The International Atomic Energy Agency (IAEA) has begun building a new laboratory that will enable it to help countries to use nuclear techniques to control insect pests, including mosquitoes. The construction is part of the Renovation of the Nuclear Applications Laboratories project (ReNuAL), which aims to upgrade the eight IAEA Nuclear Sciences and Applications laboratories in Seibersdorf, Austria, which began operating in 1962. “ReNuAL is one of the most important projects in the Agency’s 60-year history,” said IAEA Director General Yukiya Amano. “The laboratories are unique within the United Nations system in providing member states with direct access to scientific training, technology and analytical services. More than 150 of our member states benefit from them.” He added that modernisation will significantly increase the Agency’s ability assist members.
The project is getting under way with the construction of a new Insect Pest Control Laboratory, due to be completed by the end of 2017. The laboratory is responsible for the development and application of the Sterile Insect Technique (SIT), developed jointly with the Food and Agriculture Organization of the United Nations (FAO). The SIT uses irradiation to sterilize insects in order to suppress pest populations.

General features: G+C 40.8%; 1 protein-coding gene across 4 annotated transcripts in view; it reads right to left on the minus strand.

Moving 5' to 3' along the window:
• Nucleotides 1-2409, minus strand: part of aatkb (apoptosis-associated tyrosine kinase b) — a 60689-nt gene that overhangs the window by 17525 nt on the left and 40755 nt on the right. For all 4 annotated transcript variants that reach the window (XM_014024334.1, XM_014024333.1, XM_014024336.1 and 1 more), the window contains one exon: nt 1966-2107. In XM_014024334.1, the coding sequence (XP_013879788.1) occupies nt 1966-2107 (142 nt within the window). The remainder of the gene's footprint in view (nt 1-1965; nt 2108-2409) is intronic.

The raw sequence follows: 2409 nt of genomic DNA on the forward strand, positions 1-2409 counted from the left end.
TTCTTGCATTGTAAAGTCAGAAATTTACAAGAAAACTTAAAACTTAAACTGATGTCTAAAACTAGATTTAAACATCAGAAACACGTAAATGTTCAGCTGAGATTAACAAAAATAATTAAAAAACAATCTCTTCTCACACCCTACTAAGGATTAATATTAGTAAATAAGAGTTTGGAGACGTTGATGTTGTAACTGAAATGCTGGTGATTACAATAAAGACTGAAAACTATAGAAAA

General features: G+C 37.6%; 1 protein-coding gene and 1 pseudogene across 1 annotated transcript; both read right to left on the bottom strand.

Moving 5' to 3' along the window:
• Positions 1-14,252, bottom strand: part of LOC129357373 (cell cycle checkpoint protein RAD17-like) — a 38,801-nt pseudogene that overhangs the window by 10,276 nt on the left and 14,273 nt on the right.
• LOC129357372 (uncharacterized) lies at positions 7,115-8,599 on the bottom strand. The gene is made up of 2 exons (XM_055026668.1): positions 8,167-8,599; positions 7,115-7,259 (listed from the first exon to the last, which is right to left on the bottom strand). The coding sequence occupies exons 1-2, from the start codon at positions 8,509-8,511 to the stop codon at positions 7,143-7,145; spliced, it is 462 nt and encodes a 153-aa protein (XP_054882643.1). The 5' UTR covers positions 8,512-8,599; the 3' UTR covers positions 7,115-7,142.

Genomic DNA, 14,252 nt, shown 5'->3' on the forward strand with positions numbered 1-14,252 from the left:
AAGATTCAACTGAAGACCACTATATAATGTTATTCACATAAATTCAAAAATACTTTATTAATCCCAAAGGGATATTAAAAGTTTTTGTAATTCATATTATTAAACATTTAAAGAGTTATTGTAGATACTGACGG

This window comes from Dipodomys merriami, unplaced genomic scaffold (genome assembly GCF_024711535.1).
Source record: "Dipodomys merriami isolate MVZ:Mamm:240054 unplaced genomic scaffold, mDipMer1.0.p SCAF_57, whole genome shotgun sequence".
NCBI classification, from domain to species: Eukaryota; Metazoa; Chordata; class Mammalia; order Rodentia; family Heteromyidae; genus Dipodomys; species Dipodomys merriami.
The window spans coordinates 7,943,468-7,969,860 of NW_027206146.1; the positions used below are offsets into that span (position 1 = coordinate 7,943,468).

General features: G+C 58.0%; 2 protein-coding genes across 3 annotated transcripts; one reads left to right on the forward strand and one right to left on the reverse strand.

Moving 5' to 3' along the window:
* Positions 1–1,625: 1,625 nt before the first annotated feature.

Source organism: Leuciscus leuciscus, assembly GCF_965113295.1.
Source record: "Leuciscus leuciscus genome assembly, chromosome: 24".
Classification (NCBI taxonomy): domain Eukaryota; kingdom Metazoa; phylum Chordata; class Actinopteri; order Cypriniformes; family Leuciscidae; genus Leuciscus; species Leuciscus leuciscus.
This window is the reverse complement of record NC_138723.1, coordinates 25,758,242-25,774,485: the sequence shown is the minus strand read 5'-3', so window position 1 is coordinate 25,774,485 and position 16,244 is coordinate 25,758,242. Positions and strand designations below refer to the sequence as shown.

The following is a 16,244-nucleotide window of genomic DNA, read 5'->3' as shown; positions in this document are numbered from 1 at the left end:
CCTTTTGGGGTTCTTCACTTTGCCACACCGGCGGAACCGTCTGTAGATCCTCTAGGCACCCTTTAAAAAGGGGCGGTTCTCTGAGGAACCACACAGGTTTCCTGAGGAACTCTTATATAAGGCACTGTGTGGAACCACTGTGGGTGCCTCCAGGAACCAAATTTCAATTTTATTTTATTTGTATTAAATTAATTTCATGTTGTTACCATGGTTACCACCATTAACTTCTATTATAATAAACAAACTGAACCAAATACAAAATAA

ReNuAL has a budget of €31m ($34.5m), a third of which comes from the Agency’s regular budget and the remainder from voluntary contributions pledged or provided by more than 60 member states. It also involves the building of the Flexible Modular Laboratory, an additional new building in Seibersdorf that will house laboratories working in the areas of food and environmental protection, as well as soil and water management and crop nutrition. The project also will provide for new infrastructure on site to support the new buildings, as well as new equipment that is urgently needed by the laboratories.